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Kevin Smith

US States on the Internet Lottery Path

28 April 2005

The sale of lottery tickets over the Internet could become a reality in the United States by the end of the year, as three states are considering the option.

The state legislatures in Texas, Illinois and Georgia are considering bills to enable Internet sales, and most lottery insiders feel that it's only a matter of time before one state--and others soon thereafter--breaks through.

The backers of all three bills have made significant progress. The Georgia bill was passed in the House, but the Senate adjourned for the year before it went for a vote. The Texas bill was passed by a House committee and is expected to go before the full House in a matter of weeks.

But the state that has made the most progress up to this point is Illinois. The Senate passed a bill that would create a system of online lottery retailers, and the House Committee on Gaming voted the bill out of committee (by an 11-0 vote) on Wednesday.

Rep. Lou Lang, D-Chicago, chairman of the House Gaming Committee and the main sponsor of the House bill, is cautiously optimistic.

"We had a very good hearing on the bill and we may or may not consider some amendments to it," Lang said. "We are in no real hurry to pass the bill, but I think we have support from the Speaker of the House. I don't expect unanimous consent on the bill in the full House, but I feel pretty good about our chances of passing it."

Lang said leading Democrats could use the bill as leverage during what's expected to be a hotly contested budget process in the next month.

"We are projecting this bill to generate another $60 to $200 million for the state," he said. "We will decide on a number in between there and then probably ask the governor to include that in the budget."

The Texas bill is in the early stages of the legislative process, but it could move quickly. The measure would allow players to establish accounts through the Texas Lottery Commission that would be similar to advance deposit wagering systems adopted for race betting in a handful of U.S. states. Accounts would be funded through debit credit cards, and sums would be deducted from the cards as users buy tickets through the Internet.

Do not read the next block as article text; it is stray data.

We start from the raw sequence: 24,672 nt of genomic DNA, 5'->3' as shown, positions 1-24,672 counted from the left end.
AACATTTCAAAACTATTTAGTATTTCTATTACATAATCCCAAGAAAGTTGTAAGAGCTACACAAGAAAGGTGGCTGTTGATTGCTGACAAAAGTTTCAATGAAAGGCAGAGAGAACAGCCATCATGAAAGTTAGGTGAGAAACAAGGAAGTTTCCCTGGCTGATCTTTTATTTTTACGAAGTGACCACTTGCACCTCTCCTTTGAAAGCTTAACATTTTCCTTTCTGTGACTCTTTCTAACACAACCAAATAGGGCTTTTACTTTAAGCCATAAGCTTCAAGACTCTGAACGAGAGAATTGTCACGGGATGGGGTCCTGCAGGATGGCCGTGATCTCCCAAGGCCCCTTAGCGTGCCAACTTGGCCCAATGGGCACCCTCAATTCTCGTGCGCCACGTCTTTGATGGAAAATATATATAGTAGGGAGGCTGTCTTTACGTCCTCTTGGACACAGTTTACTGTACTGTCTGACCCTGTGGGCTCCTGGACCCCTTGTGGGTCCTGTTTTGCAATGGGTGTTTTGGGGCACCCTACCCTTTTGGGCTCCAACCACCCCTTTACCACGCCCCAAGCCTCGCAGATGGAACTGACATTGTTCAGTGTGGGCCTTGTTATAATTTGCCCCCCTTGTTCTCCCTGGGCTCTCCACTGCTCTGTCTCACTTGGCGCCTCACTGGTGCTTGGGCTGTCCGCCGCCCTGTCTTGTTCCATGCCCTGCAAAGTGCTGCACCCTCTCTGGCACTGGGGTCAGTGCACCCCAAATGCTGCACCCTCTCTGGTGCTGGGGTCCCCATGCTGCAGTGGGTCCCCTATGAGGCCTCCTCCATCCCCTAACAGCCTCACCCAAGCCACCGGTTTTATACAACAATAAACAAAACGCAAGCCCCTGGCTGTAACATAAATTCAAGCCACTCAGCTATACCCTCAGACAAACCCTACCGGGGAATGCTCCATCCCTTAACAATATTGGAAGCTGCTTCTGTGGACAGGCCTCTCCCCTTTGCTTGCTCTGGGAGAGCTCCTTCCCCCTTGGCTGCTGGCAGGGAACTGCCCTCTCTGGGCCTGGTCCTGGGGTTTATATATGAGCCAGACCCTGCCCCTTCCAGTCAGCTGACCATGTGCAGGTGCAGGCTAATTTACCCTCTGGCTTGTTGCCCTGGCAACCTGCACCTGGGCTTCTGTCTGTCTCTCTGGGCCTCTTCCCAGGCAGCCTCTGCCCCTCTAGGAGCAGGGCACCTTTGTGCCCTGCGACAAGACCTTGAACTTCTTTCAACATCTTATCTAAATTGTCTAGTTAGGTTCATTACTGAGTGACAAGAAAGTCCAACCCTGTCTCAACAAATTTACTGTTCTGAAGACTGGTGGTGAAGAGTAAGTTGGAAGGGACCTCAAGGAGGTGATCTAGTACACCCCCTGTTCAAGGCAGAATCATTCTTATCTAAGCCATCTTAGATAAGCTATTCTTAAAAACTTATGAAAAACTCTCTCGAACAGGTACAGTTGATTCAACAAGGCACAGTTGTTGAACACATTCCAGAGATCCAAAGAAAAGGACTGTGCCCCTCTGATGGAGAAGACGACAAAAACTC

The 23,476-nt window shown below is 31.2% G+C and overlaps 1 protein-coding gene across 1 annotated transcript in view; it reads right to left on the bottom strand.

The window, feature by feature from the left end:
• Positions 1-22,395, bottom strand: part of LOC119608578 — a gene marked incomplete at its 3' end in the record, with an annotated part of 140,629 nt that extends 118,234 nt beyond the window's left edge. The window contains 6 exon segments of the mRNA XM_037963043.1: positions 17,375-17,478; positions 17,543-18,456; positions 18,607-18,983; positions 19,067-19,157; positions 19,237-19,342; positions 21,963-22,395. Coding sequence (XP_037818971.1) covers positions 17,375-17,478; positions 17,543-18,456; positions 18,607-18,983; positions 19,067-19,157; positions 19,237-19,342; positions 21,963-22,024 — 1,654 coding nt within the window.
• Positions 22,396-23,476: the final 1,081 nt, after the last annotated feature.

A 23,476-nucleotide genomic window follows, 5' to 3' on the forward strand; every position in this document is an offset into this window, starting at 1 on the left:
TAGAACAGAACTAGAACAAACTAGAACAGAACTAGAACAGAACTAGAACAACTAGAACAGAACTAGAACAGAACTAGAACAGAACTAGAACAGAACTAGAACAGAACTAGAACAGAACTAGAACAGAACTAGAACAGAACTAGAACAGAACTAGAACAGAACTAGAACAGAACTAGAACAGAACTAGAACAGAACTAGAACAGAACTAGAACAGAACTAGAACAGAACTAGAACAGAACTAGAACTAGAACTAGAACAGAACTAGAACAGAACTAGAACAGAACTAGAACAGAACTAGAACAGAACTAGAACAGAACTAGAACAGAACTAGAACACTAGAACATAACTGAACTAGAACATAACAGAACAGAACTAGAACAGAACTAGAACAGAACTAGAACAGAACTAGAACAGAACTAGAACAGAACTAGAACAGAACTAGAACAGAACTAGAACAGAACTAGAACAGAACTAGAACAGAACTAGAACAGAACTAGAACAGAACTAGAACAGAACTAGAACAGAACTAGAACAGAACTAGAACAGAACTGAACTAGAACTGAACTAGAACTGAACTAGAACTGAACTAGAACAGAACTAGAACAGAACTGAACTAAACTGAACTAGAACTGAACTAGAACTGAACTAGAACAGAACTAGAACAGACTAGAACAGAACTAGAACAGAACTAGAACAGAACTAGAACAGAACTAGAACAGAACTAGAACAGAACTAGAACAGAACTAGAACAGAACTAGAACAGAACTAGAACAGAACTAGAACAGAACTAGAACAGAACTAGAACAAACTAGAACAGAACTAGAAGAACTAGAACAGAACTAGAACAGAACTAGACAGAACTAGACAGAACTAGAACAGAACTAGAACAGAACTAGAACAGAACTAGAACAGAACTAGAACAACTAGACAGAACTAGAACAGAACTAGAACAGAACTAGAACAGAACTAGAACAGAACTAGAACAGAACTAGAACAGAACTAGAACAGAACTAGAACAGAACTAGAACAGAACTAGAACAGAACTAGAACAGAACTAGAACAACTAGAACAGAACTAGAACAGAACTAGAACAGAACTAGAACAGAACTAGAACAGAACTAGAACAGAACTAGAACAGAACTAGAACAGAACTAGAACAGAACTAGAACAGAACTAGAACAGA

The Texas bill, introduced by Rep. Carlos Uresti, D-San Antonio, was added to a larger bill Monday during House Appropriations Committee hearing. The original bill dealt with fiscal matters affecting a wide range of government entities.

The larger bill was originally written by Appropriations Committee Chairman Jim Pitts, R-Waxahachie, who said during Monday's hearing that he supports Uresti's legislation and encourages the merging of the two bills.

Texas' lottery raised $1 billion last year for the state's schools, and Pitts says legalizing Internet sales would add another $100 million a year.

Bobby Heath, a spokesman for the Texas Lottery, pointed out that in addition to bringing in new revenue, Internet sales would chip away at the $175 million (or 5 cents for every $1 ticket) paid each year to retailers.

The National Association of Convenience Stores is aware of this as well and opposes the legislation for this reason. The association stated that the retail impact would hurt storeowners who "operate on very thin margins and depend on lottery ticket sales for a portion of their revenues and to generate substantial traffic."

Lynton Allred, executive vice president for Texas Petroleum Marketers and Convenience Store Association, said online sales could mean a reduction in store profits for his members, but the association hasn't yet decided whether it will oppose the bill..

"The difference is that many times the lottery situation does not create the traffic in our stores that is productive for the store," Allred said. "We have been neutral on the issue. Lottery is not our favorite activity."

Heath said it's unclear how online sales would be implemented or whether new administrative expenses would be incurred.

Meanwhile, Rep. Myra Crownover, R-Denton, objected to the proposal, saying it would fuel gambling addictions and enable children to buy tickets online. Regarding underage gambling, Heath said the lottery would have to make sure that an adequate age verification system is in place. He also said that lawmakers must determine that the proposal isn't in violation of the Federal Wire Act of 1961. Restricting the system to only Texas residents, he said, should make the bill compliant.

Uresti believes the legislation has a 50-50 shot of becoming a law.

While Georgia's bill was passed in the full House--and even made it out of committee in the Senate with a "do pass" recommendation--the full Senate adjourned for the year before taking action on it.

The Georgia legislature is mandated by the state constitution to meet for only 40 days a year and will not be in session again unit January 2006.

Protocol for the state legislature will allow the Senate to pick up the bill where it left off during the 2005 session. The Senate Economic Development Committee will once again hold a hearing on the bill. Assuming it again receives a "do pass" recommendation, the bill would be sent to the Rules Committee to be placed on the calendar for a vote before the full Senate.

The Georgia bill calls for users to appear in person at a licensed lottery retailer to set up their account and prove they are Georgia residents of legal age.

Documents - US State Lottery Bills

Georgia: HB 346
Illinois: SB 0198
Texas: HB 3540

US States on the Internet Lottery Path is republished from
Kevin Smith
Kevin Smith